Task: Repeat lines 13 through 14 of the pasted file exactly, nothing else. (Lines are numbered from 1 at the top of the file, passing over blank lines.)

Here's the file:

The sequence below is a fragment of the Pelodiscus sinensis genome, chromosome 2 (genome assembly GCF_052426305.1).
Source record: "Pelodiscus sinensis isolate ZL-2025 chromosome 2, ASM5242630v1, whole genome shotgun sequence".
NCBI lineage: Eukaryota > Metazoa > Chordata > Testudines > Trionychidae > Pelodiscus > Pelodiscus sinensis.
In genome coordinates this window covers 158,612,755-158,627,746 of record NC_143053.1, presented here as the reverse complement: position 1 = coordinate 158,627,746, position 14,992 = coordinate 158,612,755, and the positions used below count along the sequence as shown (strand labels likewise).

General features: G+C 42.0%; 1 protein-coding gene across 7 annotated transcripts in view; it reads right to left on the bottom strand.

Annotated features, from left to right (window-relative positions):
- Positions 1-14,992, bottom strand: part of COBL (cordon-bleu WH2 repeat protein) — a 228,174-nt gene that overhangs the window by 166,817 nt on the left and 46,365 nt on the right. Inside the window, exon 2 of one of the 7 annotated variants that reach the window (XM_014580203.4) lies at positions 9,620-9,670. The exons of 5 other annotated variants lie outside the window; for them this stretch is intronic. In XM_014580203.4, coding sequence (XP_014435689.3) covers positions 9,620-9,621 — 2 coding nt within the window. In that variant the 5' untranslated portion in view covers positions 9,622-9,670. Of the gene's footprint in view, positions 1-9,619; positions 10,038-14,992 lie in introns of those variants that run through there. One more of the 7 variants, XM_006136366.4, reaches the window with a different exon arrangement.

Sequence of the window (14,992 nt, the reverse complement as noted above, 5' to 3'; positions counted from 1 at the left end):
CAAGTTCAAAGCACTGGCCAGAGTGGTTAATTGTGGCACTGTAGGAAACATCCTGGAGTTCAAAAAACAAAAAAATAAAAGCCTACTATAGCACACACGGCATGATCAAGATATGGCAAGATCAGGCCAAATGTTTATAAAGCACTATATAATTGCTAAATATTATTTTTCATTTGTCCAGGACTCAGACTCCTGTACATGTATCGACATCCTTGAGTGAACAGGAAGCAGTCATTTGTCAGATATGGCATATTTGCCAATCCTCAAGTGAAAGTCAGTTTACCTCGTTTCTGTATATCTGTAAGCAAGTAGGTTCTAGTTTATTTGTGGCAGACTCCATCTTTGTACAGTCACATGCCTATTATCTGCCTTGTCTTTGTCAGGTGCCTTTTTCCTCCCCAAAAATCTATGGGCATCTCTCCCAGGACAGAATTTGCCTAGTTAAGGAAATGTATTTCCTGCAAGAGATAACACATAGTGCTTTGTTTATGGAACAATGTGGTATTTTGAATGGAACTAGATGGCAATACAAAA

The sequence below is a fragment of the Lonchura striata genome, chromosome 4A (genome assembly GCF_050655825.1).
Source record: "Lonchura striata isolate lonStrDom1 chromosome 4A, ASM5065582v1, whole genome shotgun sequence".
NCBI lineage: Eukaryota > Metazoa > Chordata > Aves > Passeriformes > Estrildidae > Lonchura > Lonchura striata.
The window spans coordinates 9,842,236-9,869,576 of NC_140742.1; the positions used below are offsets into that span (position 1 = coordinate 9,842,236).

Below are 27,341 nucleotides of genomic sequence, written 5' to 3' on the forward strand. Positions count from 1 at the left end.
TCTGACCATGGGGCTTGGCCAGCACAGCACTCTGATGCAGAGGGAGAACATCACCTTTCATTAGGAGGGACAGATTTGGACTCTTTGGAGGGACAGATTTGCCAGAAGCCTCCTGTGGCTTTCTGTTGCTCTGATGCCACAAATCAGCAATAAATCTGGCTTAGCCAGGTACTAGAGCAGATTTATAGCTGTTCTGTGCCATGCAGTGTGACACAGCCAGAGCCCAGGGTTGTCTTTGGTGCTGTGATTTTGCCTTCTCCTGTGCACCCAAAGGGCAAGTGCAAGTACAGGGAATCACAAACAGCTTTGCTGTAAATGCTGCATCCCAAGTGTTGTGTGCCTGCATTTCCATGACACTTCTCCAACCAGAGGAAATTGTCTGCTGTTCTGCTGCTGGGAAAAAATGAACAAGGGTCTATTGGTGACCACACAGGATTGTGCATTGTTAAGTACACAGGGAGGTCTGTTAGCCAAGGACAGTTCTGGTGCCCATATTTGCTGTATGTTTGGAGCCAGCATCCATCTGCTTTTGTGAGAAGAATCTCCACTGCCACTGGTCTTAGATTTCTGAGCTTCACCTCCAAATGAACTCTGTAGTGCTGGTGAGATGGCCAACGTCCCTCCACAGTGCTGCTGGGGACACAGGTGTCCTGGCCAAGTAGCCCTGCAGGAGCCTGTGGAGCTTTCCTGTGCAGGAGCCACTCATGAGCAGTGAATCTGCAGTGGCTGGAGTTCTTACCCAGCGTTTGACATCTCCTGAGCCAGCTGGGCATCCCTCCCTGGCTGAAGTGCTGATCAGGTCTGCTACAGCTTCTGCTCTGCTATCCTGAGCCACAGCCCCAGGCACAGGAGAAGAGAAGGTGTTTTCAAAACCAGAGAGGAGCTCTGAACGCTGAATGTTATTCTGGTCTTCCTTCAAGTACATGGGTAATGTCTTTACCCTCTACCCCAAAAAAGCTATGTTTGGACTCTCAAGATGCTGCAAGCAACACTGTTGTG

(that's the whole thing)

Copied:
The window spans coordinates 9,842,236-9,869,576 of NC_140742.1; the positions used below are offsets into that span (position 1 = coordinate 9,842,236).

Below are 27,341 nucleotides of genomic sequence, written 5' to 3' on the forward strand. Positions count from 1 at the left end.